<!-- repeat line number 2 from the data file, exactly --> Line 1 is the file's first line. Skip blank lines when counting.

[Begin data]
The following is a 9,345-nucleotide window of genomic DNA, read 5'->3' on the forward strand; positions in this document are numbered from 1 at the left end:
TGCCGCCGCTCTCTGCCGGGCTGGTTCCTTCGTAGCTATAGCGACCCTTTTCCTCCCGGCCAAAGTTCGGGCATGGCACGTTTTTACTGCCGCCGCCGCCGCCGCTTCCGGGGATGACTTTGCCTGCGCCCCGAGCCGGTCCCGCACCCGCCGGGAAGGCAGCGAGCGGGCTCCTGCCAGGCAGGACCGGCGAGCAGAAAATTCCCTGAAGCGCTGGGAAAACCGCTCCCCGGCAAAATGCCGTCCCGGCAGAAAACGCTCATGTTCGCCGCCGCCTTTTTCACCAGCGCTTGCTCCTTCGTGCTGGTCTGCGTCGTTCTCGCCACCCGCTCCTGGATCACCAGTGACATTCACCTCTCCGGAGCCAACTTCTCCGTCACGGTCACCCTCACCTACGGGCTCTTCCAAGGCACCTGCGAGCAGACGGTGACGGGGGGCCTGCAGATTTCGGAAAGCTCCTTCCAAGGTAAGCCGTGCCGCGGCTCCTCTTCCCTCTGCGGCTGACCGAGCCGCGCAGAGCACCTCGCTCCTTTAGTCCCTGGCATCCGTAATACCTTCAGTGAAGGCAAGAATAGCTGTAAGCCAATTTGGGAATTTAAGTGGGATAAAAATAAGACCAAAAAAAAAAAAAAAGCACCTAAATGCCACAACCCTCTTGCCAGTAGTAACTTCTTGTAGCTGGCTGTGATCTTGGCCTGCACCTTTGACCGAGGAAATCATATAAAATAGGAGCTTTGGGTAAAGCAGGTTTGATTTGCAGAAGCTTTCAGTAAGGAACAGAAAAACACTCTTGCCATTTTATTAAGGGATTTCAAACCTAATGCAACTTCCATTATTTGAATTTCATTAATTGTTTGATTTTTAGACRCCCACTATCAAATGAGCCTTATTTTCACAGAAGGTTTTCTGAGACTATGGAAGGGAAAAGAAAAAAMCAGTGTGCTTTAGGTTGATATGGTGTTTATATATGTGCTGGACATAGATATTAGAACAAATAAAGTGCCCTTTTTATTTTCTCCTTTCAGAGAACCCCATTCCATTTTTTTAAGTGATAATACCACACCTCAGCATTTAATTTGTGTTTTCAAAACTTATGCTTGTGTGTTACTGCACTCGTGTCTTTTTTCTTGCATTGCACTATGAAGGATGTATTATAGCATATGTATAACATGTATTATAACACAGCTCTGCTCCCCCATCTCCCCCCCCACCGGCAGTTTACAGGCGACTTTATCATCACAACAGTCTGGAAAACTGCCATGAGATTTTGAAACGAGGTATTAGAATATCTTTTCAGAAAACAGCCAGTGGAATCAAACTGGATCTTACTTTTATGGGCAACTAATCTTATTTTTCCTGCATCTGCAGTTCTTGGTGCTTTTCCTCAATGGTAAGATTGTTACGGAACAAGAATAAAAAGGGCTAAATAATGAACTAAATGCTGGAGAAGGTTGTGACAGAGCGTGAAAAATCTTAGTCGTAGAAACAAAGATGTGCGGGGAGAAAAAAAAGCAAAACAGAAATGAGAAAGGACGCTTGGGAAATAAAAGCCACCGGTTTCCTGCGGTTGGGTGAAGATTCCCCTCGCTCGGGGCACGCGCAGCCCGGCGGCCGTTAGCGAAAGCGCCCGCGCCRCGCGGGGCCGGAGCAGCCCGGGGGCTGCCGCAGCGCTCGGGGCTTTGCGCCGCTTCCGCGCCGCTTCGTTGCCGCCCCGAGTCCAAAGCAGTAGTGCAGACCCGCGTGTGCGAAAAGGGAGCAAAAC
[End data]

TGCCGCCGCTCTCTGCCGGGCTGGTTCCTTCGTAGCTATAGCGACCCTTTTCCTCCCGGCCAAAGTTCGGGCATGGCACGTTTTTACTGCCGCCGCCGCCGCCGCTTCCGGGGATGACTTTGCCTGCGCCCCGAGCCGGTCCCGCACCCGCCGGGAAGGCAGCGAGCGGGCTCCTGCCAGGCAGGACCGGCGAGCAGAAAATTCCCTGAAGCGCTGGGAAAACCGCTCCCCGGCAAAATGCCGTCCCGGCAGAAAACGCTCATGTTCGCCGCCGCCTTTTTCACCAGCGCTTGCTCCTTCGTGCTGGTCTGCGTCGTTCTCGCCACCCGCTCCTGGATCACCAGTGACATTCACCTCTCCGGAGCCAACTTCTCCGTCACGGTCACCCTCACCTACGGGCTCTTCCAAGGCACCTGCGAGCAGACGGTGACGGGGGGCCTGCAGATTTCGGAAAGCTCCTTCCAAGGTAAGCCGTGCCGCGGCTCCTCTTCCCTCTGCGGCTGACCGAGCCGCGCAGAGCACCTCGCTCCTTTAGTCCCTGGCATCCGTAATACCTTCAGTGAAGGCAAGAATAGCTGTAAGCCAATTTGGGAATTTAAGTGGGATAAAAATAAGACCAAAAAAAAAAAAAAAGCACCTAAATGCCACAACCCTCTTGCCAGTAGTAACTTCTTGTAGCTGGCTGTGATCTTGGCCTGCACCTTTGACCGAGGAAATCATATAAAATAGGAGCTTTGGGTAAAGCAGGTTTGATTTGCAGAAGCTTTCAGTAAGGAACAGAAAAACACTCTTGCCATTTTATTAAGGGATTTCAAACCTAATGCAACTTCCATTATTTGAATTTCATTAATTGTTTGATTTTTAGACRCCCACTATCAAATGAGCCTTATTTTCACAGAAGGTTTTCTGAGACTATGGAAGGGAAAAGAAAAAAMCAGTGTGCTTTAGGTTGATATGGTGTTTATATATGTGCTGGACATAGATATTAGAACAAATAAAGTGCCCTTTTTATTTTCTCCTTTCAGAGAACCCCATTCCATTTTTTTAAGTGATAATACCACACCTCAGCATTTAATTTGTGTTTTCAAAACTTATGCTTGTGTGTTACTGCACTCGTGTCTTTTTTCTTGCATTGCACTATGAAGGATGTATTATAGCATATGTATAACATGTATTATAACACAGCTCTGCTCCCCCATCTCCCCCCCCACCGGCAGTTTACAGGCGACTTTATCATCACAACAGTCTGGAAAACTGCCATGAGATTTTGAAACGAGGTATTAGAATATCTTTTCAGAAAACAGCCAGTGGAATCAAACTGGATCTTACTTTTATGGGCAACTAATCTTATTTTTCCTGCATCTGCAGTTCTTGGTGCTTTTCCTCAATGGTAAGATTGTTACGGAACAAGAATAAAAAGGGCTAAATAATGAACTAAATGCTGGAGAAGGTTGTGACAGAGCGTGAAAAATCTTAGTCGTAGAAACAAAGATGTGCGGGGAGAAAAAAAAGCAAAACAGAAATGAGAAAGGACGCTTGGGAAATAAAAGCCACCGGTTTCCTGCGGTTGGGTGAAGATTCCCCTCGCTCGGGGCACGCGCAGCCCGGCGGCCGTTAGCGAAAGCGCCCGCGCCRCGCGGGGCCGGAGCAGCCCGGGGGCTGCCGCAGCGCTCGGGGCTTTGCGCCGCTTCCGCGCCGCTTCGTTGCCGCCCCGAGTCCAAAGCAGTAGTGCAGACCCGCGTGTGCGAAAAGGGAGCAAAAC